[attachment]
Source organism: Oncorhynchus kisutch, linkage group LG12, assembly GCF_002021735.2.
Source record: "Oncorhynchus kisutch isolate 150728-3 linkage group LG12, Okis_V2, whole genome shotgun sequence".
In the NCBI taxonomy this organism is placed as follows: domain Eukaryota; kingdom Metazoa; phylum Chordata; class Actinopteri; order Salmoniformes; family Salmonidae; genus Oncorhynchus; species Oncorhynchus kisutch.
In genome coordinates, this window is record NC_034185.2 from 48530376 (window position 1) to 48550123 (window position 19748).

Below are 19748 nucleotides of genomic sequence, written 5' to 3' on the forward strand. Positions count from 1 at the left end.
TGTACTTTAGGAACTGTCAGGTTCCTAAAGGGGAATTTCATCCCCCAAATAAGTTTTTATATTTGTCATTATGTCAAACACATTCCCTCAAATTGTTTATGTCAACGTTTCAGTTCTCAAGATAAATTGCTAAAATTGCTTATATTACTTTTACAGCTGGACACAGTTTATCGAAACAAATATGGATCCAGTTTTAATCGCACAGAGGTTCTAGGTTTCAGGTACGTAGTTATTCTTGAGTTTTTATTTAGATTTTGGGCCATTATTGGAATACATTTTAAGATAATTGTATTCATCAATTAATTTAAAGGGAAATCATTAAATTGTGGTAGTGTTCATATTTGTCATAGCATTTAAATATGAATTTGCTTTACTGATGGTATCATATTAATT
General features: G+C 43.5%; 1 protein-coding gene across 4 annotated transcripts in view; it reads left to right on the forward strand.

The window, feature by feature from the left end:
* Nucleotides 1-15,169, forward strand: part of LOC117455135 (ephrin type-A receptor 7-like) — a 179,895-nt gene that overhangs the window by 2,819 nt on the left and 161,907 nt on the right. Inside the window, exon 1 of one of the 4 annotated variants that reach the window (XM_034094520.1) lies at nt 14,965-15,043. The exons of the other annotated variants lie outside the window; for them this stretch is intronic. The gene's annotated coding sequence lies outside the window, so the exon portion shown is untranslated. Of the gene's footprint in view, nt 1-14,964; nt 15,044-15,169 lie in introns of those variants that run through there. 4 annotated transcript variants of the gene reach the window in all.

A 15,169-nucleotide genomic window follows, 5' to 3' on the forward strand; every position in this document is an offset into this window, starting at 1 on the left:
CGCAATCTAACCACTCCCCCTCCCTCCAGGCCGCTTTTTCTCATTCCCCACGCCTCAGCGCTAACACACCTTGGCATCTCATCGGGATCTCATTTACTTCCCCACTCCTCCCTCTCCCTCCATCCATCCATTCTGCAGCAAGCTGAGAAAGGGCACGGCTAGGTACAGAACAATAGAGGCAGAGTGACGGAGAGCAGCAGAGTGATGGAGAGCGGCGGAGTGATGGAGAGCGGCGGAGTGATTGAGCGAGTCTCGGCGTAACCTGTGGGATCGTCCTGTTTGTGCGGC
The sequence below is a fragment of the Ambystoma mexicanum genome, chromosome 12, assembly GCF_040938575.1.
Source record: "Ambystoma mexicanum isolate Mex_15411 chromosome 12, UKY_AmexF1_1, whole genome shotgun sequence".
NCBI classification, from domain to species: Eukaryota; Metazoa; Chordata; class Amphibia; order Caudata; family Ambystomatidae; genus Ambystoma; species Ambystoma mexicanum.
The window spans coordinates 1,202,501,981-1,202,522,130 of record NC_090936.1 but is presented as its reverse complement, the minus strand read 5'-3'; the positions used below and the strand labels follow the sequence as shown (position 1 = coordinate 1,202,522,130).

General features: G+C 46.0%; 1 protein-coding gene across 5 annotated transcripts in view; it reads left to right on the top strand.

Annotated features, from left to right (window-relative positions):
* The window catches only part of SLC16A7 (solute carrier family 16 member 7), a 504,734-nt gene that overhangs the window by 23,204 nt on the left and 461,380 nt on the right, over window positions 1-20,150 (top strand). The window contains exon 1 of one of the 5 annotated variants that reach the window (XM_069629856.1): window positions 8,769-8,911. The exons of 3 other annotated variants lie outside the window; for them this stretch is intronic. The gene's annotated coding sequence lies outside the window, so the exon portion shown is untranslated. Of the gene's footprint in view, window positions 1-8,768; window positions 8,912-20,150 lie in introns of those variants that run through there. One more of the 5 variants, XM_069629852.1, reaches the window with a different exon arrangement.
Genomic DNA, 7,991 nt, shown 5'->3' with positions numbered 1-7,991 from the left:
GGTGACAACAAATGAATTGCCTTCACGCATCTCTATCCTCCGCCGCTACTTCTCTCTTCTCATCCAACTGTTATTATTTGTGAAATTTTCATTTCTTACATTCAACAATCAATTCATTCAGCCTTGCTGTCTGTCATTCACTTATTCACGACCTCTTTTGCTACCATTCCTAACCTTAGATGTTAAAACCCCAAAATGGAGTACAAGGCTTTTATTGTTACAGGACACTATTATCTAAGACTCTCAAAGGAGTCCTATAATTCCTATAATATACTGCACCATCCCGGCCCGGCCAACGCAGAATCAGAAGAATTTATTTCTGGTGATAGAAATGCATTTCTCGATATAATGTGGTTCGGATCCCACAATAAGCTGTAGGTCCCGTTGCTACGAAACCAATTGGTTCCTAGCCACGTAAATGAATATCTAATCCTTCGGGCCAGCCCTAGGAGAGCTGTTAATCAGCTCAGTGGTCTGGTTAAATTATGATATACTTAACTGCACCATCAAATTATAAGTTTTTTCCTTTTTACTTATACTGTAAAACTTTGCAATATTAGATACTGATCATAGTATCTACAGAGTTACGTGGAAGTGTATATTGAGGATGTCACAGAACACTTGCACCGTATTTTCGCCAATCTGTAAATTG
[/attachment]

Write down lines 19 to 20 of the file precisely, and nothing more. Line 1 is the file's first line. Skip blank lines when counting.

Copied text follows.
Genomic DNA, 7,991 nt, shown 5'->3' with positions numbered 1-7,991 from the left:
GGTGACAACAAATGAATTGCCTTCACGCATCTCTATCCTCCGCCGCTACTTCTCTCTTCTCATCCAACTGTTATTATTTGTGAAATTTTCATTTCTTACATTCAACAATCAATTCATTCAGCCTTGCTGTCTGTCATTCACTTATTCACGACCTCTTTTGCTACCATTCCTAACCTTAGATGTTAAAACCCCAAAATGGAGTACAAGGCTTTTATTGTTACAGGACACTATTATCTAAGACTCTCAAAGGAGTCCTATAATTCCTATAATATACTGCACCATCCCGGCCCGGCCAACGCAGAATCAGAAGAATTTATTTCTGGTGATAGAAATGCATTTCTCGATATAATGTGGTTCGGATCCCACAATAAGCTGTAGGTCCCGTTGCTACGAAACCAATTGGTTCCTAGCCACGTAAATGAATATCTAATCCTTCGGGCCAGCCCTAGGAGAGCTGTTAATCAGCTCAGTGGTCTGGTTAAATTATGATATACTTAACTGCACCATCAAATTATAAGTTTTTTCCTTTTTACTTATACTGTAAAACTTTGCAATATTAGATACTGATCATAGTATCTACAGAGTTACGTGGAAGTGTATATTGAGGATGTCACAGAACACTTGCACCGTATTTTCGCCAATCTGTAAATTG